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I flew some thirty-six patrols and convoy coverage flights all pretty routine. We did participate in the search for Tom Harmon’s B-25 which went down in the jungle. They were found by a blimp and all rescued with the exception of one of the crew members. He died in the crash. There were other searches. Later when we were down around Rio we had to go out on a sub hunt. A PBM squadron sent some planes down to assist us. Since they had longer range than we did, they volunteered to take the night patrols and let us take the days. That was a good deal for us since night patrols are mostly radar. Radar was fairly new in those days and wasn’t too reliable plus night patrols were riskier. The first night they sent three PBMs out and one failed to return. The next day we started a search for him plus our regular patrols.

In addition, since they were short a plane, we assisted in the night patrols. We never found the airplane or the sub. A few days later, a freighter came into port and reported a plane passing low over him and crashing into the water. There was a fire so the ship was unable to stay around and look for survivors for fear the subs could see them against the fire. We never found any wreckage or survivors. My log book shows that I was on one rescue mission but I have no recollection of what it was. We did make one open sea type landing to pick somebody up. They are no fun at all. Keeping the airplane straight into the wind is difficult and the waves go clear over the cockpit.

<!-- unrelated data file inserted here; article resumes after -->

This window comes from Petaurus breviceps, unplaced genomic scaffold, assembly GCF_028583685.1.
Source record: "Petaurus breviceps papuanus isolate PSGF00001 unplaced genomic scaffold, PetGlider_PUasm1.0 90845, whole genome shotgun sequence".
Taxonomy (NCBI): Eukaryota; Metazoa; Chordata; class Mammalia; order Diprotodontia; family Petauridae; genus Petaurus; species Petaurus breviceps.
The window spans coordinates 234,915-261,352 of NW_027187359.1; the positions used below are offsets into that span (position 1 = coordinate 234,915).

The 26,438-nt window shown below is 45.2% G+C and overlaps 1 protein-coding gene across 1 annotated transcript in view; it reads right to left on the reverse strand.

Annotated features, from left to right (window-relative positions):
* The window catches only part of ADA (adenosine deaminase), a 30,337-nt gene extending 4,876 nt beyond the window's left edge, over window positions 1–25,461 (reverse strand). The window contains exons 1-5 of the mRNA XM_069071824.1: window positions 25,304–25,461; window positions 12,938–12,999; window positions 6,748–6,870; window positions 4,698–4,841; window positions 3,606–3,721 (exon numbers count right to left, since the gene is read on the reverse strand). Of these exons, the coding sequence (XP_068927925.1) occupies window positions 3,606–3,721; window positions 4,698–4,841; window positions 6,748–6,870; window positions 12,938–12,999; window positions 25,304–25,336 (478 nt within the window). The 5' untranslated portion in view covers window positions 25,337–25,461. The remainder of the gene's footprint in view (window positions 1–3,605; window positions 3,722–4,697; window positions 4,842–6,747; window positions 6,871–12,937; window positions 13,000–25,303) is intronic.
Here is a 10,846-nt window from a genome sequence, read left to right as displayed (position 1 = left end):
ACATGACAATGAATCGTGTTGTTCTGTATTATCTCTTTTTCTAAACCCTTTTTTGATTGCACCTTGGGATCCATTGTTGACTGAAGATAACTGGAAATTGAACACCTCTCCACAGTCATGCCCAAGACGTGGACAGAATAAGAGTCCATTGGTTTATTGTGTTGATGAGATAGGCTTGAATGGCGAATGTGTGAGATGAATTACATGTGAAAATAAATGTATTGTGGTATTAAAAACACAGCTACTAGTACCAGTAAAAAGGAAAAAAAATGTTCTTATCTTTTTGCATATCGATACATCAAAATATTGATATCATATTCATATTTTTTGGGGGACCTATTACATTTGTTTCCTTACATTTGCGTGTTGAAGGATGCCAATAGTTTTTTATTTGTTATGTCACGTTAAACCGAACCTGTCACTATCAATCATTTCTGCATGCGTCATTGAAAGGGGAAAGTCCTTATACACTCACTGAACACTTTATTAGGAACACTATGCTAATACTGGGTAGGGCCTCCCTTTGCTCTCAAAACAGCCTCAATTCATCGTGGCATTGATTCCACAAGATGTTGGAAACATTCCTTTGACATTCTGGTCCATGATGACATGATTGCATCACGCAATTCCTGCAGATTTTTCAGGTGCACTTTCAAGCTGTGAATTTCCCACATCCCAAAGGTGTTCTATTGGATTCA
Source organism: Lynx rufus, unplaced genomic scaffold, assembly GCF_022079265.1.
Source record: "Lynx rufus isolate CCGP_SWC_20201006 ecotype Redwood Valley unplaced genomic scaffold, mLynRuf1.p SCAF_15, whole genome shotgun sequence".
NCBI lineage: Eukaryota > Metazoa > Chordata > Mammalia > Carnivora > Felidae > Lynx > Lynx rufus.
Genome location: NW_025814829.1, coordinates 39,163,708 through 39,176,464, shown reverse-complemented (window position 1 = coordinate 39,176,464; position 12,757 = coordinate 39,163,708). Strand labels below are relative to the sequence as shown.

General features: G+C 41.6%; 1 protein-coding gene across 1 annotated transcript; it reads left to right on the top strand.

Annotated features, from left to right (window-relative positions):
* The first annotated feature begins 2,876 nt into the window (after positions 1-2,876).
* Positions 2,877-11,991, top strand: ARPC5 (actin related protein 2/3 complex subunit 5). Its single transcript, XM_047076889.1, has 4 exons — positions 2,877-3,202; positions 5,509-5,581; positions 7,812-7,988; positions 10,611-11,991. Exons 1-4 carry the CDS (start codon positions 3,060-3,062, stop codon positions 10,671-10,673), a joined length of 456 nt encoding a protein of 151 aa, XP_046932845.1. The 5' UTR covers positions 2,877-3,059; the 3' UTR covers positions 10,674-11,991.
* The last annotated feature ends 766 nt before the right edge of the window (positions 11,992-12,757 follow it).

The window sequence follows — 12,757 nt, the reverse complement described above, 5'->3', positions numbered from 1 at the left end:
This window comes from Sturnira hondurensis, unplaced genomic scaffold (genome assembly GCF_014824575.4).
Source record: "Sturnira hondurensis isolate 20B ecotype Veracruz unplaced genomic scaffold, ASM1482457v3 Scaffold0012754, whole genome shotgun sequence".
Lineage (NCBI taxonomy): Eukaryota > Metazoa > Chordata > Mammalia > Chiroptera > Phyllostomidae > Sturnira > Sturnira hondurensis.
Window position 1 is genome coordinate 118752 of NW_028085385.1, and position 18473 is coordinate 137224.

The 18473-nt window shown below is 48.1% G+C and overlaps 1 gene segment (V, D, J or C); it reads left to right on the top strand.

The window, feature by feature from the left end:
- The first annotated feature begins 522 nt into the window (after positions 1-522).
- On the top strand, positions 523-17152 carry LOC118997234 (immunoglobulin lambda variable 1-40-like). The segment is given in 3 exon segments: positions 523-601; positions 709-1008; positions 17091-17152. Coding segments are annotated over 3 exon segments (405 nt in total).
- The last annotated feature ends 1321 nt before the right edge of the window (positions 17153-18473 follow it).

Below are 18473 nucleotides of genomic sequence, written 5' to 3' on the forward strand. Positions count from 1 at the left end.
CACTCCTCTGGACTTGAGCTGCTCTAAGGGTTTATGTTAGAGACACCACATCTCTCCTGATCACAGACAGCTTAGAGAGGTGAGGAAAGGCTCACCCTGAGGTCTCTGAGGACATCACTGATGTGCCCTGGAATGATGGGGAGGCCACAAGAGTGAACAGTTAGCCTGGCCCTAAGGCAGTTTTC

It is pretty much an instrument takeoff Our squadron, like most, was made up of mostly reserve pilots. We had one Academy man who was the Executive Officer, second in command, and another reserve turned regular. His name was Dick Craig and he was a great guy. Later another Academy man joined us. Rank was really not a big issue since we would probably all be selling shoes when the war ended. It was strictly on a first name basis except for the skipper and exec. I rarely wore my hat and every now and then Dick Craig would stop me and say Richard, would you please put on your hat? It was never a command but I always put it on.

Early in August, the Navy decided that ther e had been very little submarine activity in the south Atlantic and that maybe the Brazilians could handle that area by themselves. It was decided that they would send eight pilots and a group of enlisted men down to Santa Cruz, about forty miles outside of Rio to train them in our planes. Don Faulkner, my old buddy that I had helped on that night flight, was given the job of selection. Dick Craig went as CO of the unit, Don Faulkner, John Dougherty, Dick Rowland, Paul Bradley (all full lieutenants) Ray Neal, Morris Ward and myself made up the eight pilots. There was one ground officer, Hubert Mate, who was an intelligence officer. We had enough enlisted men to maintain and fly the planes.




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